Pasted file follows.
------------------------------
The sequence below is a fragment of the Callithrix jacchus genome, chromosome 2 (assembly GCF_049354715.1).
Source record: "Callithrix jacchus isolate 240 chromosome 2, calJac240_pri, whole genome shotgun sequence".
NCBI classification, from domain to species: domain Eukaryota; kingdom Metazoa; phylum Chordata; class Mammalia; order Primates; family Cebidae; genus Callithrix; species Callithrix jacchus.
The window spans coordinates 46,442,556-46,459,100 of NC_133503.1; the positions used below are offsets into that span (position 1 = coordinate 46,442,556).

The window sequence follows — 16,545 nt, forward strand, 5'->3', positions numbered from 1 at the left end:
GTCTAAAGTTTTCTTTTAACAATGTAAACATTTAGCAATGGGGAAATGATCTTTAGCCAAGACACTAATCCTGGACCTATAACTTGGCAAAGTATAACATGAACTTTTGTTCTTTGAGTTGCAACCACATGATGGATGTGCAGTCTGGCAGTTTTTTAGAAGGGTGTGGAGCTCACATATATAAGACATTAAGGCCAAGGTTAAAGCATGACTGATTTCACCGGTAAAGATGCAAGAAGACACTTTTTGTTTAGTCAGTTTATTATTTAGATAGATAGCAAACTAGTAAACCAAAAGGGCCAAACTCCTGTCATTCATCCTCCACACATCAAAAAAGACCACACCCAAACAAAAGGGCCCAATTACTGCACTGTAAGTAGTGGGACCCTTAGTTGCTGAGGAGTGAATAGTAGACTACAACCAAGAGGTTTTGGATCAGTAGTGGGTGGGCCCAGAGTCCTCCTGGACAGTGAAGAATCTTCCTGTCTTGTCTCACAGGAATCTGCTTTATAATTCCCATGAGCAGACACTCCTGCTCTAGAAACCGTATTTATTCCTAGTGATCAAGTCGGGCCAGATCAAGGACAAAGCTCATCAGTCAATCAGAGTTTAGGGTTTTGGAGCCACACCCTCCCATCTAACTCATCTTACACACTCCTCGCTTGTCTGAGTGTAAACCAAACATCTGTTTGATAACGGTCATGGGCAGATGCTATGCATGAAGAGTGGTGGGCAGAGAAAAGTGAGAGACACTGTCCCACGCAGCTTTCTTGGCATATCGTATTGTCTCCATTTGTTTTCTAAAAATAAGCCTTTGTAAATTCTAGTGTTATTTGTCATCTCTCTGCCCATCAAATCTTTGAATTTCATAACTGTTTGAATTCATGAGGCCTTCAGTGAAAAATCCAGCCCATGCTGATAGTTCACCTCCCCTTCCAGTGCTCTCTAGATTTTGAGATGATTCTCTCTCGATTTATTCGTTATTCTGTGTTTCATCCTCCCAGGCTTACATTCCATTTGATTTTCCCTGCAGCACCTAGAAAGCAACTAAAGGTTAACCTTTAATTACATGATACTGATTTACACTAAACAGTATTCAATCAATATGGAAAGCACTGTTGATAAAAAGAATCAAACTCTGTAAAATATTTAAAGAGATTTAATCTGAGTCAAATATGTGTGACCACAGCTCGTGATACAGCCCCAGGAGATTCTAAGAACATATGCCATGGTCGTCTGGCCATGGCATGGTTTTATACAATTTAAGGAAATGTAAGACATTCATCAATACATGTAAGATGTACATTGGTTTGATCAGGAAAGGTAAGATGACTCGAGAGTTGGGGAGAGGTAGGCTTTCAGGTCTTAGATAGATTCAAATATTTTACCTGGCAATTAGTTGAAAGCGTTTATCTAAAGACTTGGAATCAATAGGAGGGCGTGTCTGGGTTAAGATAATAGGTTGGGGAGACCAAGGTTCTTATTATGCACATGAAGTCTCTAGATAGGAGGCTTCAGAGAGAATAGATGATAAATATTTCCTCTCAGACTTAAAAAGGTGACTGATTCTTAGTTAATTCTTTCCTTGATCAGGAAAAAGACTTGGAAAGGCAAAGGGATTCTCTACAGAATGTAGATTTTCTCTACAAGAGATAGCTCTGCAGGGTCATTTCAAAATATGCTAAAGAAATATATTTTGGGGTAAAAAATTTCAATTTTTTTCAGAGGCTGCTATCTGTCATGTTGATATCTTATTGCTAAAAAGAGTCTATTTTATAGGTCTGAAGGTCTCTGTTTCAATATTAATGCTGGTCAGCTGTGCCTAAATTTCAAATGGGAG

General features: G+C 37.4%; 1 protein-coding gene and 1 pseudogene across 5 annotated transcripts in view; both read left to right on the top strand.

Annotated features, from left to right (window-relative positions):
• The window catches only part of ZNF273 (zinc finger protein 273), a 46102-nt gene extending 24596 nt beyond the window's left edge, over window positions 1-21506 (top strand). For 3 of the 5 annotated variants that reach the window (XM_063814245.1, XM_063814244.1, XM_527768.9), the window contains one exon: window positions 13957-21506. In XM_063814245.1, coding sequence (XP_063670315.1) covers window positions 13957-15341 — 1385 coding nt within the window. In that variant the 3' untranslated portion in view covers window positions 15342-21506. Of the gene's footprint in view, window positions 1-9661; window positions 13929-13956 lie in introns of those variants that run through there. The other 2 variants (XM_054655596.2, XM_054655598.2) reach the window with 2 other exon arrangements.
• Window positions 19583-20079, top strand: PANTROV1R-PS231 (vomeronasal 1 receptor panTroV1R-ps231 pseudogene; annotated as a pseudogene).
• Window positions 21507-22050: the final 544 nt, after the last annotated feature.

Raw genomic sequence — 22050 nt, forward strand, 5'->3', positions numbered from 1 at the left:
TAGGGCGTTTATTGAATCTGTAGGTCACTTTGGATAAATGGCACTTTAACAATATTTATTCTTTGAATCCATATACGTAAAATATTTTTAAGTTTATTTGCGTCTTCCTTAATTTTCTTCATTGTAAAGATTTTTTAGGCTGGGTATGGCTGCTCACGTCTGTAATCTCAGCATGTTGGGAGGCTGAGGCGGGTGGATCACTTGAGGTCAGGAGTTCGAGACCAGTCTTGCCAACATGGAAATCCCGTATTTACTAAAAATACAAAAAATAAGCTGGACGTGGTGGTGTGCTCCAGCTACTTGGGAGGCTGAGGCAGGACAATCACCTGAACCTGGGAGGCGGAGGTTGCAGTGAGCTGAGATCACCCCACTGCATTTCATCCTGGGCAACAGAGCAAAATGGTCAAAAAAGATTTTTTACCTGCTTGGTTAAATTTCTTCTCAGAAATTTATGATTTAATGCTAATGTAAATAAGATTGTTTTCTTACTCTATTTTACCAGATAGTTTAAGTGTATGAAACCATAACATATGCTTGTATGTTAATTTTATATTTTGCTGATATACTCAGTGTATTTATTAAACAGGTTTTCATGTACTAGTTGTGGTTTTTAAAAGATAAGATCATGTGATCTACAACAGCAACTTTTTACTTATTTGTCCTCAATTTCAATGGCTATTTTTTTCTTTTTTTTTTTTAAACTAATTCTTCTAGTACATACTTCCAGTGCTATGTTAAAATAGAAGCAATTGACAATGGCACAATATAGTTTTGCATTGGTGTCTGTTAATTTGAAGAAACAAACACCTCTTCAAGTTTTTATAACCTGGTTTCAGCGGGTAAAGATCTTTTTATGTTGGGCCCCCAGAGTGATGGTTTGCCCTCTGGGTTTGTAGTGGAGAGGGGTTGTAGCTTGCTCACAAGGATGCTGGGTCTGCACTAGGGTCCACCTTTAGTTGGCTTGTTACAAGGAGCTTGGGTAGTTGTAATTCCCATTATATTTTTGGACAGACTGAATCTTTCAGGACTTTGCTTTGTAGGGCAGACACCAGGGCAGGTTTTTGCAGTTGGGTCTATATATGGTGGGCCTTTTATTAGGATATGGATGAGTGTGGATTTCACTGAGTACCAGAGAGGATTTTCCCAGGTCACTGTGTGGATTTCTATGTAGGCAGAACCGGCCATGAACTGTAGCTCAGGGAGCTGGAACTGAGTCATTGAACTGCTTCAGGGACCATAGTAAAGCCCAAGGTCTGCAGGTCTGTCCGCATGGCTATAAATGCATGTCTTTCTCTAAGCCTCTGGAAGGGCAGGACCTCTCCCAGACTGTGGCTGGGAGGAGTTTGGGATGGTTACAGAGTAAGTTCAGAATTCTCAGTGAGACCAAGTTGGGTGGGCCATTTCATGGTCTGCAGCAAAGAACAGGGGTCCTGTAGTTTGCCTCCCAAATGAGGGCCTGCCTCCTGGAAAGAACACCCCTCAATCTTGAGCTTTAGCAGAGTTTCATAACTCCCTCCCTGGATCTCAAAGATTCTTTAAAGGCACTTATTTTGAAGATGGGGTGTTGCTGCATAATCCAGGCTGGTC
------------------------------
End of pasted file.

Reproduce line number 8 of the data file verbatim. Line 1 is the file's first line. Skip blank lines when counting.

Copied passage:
Annotated features, from left to right (window-relative positions):